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Just over a decade ago, in a city awash with Chinese eateries, there was a dearth of chic options where you could take a date, clients or out-of-towners. Somewhere that wasn’t lit brighter than the sun or dripping in gaudy chandeliers. Then Hutong opened in the style of a traditional Beijing courtyard house, with its terracotta tiles, red lanterns, carved wooden screens, “antique” furniture and dim lighting, all the better to enjoy the night time view. And what a view it is, the best in house to take in Hong Kong’s stunning skyline and harbour through double-height windows that run the length of the building. It drew crowds from the beginning, and still they come, many even venturing across from Hong Kong Island to Tsim Sha Tsui.
While the views star at Hutong, the food is no slouch either. The extensive menu showcases northern and central Chinese cuisine. Don’t be alarmed at the many spicy sounding items, or the angry looking piles of chilli covering the dishes at neighbouring tables, most of the heat has been tempered for foreign palates. A cold starter of bamboo clams spiced and steeped in Chinese rose wine is fresh, briny and buried under a mound of garlic, with only a hint of chilli. Garlic is more subtly present in the sauce to accompany the thinly-cut pork belly with sliced cucumber, and while we prefer a little more intensity in our condiments, the pork is moist and flavoursome. Ma la Sichuan pepper prawns fried with Chinese celery and dried chilli is not especially fiery, which perhaps is no bad thing, allowing us to savour the plump pieces of shrimp. One of the restaurant’s most popular dishes, crispy de-boned lamb ribs, is served luke warm, which only accentuates the oiliness of the dish and stringiness of the meat. It is the least likeable item of our meal. Spicy fried rice is lifted from the ordinary with the addition of prawn, some unspecified meat, chilli oil and fennel seed, though again, spice levels are mild. We finish with a tiered dessert basket, which contains some bland pumpkin and black glutinous rice jelly, palate-cleansing osmanthus flower jelly, and chewy rolls of mango mochi.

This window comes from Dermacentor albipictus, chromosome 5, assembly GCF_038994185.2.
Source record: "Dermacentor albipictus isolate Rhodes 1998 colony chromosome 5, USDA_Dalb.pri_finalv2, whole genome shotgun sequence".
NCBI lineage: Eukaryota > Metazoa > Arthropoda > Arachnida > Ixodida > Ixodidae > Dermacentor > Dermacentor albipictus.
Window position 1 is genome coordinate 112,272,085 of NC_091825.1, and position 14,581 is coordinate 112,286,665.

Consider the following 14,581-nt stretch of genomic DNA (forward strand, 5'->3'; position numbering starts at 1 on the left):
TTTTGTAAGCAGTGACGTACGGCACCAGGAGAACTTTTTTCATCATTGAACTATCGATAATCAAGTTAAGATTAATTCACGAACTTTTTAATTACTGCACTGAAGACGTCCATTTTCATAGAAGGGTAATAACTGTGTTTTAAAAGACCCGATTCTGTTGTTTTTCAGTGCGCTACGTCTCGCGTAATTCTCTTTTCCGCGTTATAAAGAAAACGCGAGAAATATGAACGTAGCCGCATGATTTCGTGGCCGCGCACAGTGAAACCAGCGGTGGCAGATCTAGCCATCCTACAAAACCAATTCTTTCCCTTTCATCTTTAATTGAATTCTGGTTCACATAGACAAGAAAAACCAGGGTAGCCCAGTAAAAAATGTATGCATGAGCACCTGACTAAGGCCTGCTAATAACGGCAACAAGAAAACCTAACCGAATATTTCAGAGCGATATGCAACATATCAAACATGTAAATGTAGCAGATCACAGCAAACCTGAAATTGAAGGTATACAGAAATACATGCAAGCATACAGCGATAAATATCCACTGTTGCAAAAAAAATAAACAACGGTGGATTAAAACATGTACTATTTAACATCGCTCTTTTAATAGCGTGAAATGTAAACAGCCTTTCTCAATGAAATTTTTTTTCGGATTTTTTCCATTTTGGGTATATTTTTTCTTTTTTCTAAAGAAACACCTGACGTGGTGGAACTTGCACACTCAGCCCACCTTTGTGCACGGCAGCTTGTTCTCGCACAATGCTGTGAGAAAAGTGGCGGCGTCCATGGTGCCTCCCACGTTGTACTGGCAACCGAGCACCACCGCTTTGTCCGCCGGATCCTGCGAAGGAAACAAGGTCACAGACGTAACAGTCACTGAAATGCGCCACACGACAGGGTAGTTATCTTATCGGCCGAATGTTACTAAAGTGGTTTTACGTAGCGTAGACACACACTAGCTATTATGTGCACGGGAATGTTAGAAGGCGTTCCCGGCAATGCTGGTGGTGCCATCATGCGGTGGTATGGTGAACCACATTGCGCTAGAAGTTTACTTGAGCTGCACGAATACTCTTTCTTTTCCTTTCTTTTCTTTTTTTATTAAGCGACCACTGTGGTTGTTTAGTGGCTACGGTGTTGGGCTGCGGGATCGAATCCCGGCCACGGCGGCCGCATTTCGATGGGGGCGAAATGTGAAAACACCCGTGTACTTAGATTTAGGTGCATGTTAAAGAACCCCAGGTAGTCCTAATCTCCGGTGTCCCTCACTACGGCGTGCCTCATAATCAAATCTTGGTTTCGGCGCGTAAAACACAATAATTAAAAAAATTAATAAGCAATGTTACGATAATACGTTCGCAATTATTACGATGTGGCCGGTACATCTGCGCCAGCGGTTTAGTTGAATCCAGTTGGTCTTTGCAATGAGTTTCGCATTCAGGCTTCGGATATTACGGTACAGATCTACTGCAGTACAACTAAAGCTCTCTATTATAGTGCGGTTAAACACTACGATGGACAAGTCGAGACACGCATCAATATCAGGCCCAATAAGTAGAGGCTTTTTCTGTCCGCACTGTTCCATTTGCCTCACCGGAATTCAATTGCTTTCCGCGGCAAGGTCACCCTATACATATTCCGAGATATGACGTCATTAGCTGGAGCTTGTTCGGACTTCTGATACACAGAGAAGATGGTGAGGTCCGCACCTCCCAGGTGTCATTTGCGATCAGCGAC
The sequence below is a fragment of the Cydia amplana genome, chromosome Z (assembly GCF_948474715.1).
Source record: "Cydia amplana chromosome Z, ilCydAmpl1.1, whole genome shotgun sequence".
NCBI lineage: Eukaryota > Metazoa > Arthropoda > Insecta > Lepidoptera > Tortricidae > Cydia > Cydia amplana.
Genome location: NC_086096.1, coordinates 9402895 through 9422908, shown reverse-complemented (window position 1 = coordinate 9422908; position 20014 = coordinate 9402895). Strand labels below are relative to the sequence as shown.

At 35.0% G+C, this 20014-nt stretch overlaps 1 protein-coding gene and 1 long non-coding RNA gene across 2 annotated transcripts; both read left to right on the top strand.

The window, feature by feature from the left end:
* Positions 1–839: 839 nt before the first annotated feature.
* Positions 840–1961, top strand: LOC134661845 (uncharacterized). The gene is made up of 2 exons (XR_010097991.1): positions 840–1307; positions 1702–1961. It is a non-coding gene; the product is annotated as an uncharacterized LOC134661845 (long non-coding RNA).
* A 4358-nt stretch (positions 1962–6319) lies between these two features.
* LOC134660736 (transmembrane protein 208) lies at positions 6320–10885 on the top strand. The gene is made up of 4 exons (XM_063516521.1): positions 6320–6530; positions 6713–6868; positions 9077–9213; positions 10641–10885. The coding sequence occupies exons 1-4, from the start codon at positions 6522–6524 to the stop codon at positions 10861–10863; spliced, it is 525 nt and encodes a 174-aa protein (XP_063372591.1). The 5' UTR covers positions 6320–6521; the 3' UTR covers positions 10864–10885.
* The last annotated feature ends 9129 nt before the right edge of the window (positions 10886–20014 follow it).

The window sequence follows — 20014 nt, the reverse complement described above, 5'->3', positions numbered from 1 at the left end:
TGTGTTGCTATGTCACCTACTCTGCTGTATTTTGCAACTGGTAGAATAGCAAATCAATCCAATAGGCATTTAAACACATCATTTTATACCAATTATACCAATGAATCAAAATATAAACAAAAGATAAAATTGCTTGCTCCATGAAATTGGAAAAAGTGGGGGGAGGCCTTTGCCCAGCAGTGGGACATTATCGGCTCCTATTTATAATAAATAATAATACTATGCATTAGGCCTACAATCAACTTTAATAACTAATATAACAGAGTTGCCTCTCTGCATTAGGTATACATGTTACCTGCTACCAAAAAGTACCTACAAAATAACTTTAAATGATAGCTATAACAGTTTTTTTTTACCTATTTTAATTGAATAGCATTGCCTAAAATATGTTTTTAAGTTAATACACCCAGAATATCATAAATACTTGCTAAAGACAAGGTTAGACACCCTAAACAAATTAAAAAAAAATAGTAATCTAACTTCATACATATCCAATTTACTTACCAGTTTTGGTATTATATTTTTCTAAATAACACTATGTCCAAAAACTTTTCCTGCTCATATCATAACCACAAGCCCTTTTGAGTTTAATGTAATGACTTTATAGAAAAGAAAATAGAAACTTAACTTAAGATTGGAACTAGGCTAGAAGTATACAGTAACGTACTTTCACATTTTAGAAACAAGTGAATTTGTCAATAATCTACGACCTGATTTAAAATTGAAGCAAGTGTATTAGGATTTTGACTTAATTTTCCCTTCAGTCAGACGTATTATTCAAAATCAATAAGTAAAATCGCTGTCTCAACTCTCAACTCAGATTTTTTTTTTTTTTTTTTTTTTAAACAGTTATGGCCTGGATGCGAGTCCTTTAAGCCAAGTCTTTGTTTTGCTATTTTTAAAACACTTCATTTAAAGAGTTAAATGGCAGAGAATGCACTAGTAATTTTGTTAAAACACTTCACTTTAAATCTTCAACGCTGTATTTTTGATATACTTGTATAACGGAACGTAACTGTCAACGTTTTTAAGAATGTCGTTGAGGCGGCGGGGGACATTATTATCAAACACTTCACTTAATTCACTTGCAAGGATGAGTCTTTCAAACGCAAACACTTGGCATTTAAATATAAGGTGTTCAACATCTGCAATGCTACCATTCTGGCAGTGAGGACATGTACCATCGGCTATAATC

The short wine list consists of well-known labels and a smattering of boutique producers from France, Italy, Spain, Australia, New Zealand, America and South Africa. There are about eight whites and eight reds, plus a handful of champagne, sparkling, rose and dessert wines available by the glass. The more adventurous can splash out on a bottle of aged Chinese wine.
We were not told when booking that there are two sittings or that tables have to be vacated after two hours for earlier sittings, though this was eventually resolved and we were allowed to stay longer rather than rush through our meal. Service is otherwise efficient, if a little abrupt.
Plan on spending about $700 per person, which is at the higher end for rustic Chinese cooking, though the views justify the price (if you get a table with a view).